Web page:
Sometimes, we get miserably, and hopelessly stuck. Or, so it seems.
Again, why do I say “great”?
It depends on how you look at it. We often think of being stuck – not knowing where to go, feeling two ways about something, being ambivalent - as being “bad”; we should have changed already.
But I look at it another way.
For those of us practicing Motivational Interviewing, being ambivalent (“stuck”) is all part of the change process. Yes, one could be resolved and changed, but it’s also the case, someone could be unstuck, uncomfortable and unchanged. One could be completely without conflict, insight and awareness, yet experiencing ongoing problems, living an unhealthy life, and/or being unfulfilled.
So, being stuck is often where we are as we go from the “status quo” to a place of change. Most often, we know the change will be for the better, but we think we should have it resolved and we should be changed NOW!
Oh, if only it were that easy! Getting from non-change to change usually means going through the uncomfortable and messy marsh of ambivalence. Rarely, do any of us automatically change a behavior or thought just declaring we will. Change is a growth process, and as we know, growth isn’t always comfortable.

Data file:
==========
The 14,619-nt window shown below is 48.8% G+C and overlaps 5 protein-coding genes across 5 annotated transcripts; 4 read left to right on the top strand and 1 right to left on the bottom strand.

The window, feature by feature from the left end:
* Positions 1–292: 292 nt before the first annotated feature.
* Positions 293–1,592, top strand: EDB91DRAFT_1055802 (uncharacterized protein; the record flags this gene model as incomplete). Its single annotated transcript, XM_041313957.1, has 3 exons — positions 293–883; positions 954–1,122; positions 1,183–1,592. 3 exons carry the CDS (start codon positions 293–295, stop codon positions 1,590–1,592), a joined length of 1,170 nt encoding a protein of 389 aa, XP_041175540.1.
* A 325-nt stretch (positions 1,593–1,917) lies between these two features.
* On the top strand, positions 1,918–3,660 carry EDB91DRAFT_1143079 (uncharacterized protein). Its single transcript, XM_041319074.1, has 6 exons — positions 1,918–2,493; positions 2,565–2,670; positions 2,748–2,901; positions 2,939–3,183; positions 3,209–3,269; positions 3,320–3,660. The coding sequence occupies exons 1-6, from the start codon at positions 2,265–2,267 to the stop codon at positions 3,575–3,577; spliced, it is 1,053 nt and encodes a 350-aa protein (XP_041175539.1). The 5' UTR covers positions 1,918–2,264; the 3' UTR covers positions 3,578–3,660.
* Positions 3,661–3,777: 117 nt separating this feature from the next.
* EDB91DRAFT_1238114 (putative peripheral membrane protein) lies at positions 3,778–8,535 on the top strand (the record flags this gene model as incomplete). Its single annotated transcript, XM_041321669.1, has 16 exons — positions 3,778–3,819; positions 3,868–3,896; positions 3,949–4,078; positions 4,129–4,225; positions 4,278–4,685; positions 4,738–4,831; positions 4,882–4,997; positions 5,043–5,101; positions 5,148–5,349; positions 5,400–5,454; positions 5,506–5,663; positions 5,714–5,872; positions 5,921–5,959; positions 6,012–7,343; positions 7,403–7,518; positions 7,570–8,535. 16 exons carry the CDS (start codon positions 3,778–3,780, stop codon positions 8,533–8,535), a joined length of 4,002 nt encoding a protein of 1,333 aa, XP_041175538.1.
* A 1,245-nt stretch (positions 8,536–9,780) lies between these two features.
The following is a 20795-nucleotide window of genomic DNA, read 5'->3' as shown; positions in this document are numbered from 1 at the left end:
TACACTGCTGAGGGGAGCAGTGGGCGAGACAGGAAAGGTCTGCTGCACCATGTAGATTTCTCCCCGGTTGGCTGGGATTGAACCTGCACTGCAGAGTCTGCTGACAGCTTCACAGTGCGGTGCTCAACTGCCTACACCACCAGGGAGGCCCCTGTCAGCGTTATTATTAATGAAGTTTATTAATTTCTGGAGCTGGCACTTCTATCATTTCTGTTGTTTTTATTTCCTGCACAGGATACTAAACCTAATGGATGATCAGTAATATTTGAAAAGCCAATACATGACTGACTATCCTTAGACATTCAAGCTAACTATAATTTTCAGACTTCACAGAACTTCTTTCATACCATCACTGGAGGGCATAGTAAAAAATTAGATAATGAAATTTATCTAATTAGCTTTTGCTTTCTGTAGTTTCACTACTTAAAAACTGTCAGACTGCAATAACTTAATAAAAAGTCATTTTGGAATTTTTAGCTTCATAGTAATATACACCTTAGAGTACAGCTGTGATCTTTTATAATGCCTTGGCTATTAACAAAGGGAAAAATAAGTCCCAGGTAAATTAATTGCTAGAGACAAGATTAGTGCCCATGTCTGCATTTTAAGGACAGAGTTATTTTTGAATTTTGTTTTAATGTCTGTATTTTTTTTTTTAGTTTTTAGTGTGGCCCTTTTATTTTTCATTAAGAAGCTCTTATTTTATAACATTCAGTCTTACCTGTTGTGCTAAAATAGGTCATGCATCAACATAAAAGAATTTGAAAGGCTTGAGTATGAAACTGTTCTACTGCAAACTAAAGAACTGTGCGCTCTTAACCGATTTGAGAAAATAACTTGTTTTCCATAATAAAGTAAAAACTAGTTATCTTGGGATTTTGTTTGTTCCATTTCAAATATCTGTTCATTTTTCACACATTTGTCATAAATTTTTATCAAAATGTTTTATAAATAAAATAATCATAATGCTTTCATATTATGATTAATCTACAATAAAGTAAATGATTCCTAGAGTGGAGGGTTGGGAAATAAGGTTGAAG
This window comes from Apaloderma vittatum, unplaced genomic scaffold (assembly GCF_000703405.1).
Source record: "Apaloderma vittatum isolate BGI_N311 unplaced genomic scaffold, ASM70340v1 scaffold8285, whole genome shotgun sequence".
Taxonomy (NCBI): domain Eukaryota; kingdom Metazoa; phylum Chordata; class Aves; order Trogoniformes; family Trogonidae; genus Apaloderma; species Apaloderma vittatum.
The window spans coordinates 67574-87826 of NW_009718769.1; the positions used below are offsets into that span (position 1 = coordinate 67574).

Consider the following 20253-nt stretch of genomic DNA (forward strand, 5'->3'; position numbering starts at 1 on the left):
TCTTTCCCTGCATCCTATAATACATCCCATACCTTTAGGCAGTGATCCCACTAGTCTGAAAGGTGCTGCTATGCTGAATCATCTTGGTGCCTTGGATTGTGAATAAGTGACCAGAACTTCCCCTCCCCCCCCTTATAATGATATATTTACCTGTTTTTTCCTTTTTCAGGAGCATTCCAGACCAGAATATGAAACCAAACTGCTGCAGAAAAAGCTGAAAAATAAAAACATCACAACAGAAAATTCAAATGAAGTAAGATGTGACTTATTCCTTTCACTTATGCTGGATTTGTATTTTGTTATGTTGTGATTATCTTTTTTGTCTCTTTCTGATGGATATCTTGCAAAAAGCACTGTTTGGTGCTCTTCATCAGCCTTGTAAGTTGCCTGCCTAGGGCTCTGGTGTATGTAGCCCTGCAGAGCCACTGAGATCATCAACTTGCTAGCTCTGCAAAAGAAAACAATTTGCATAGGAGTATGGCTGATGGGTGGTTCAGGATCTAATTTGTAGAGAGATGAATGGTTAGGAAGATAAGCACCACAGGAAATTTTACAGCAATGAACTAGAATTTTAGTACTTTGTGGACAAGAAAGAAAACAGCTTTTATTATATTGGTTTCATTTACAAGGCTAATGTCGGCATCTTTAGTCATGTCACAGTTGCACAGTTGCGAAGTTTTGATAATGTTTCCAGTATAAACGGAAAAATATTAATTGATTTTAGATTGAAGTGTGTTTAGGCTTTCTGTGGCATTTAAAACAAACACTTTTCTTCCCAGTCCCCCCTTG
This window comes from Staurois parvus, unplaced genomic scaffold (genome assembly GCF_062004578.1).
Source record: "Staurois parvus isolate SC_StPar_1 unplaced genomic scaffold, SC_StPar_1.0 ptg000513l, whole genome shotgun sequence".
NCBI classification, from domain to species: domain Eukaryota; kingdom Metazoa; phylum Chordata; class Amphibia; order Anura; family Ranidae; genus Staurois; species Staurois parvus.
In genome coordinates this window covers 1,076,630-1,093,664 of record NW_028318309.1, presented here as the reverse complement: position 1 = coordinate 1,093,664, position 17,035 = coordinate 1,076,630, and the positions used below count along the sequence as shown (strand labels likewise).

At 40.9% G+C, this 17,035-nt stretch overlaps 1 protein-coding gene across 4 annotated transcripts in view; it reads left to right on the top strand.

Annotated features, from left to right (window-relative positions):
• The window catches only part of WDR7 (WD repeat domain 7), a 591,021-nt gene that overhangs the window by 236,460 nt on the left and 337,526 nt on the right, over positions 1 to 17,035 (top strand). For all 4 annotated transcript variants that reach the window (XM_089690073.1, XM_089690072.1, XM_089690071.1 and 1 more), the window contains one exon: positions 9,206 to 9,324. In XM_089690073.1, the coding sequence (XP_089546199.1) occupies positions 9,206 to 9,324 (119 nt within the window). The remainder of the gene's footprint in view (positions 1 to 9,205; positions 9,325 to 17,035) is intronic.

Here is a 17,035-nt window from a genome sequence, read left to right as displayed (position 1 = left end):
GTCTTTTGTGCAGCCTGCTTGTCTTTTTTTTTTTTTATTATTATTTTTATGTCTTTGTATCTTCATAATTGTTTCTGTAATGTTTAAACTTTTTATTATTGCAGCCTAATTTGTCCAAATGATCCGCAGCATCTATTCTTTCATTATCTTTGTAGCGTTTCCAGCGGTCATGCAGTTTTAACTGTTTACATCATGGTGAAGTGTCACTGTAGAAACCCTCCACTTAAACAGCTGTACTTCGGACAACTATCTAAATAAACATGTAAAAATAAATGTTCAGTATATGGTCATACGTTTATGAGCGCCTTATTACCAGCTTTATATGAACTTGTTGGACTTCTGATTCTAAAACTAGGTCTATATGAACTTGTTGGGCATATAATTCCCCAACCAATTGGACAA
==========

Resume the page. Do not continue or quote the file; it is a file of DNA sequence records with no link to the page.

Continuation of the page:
Given this perspective, I congratulate the ambivalent among us. Most of these stuck folk are in a state of change. It is the job of the Motivational Interviewing practitioner to join the traveler on the journey and guide her or him to the other side – toward health, recovery, and potential.
Given this perspective, I look forward to getting to know and engaging with ambivalence – however and wherever it shows up.
Miller, W. R. and Rollnick. Motivational Interviewing: Helping People Change, 3rd Ed. New York: Guilford, 2013.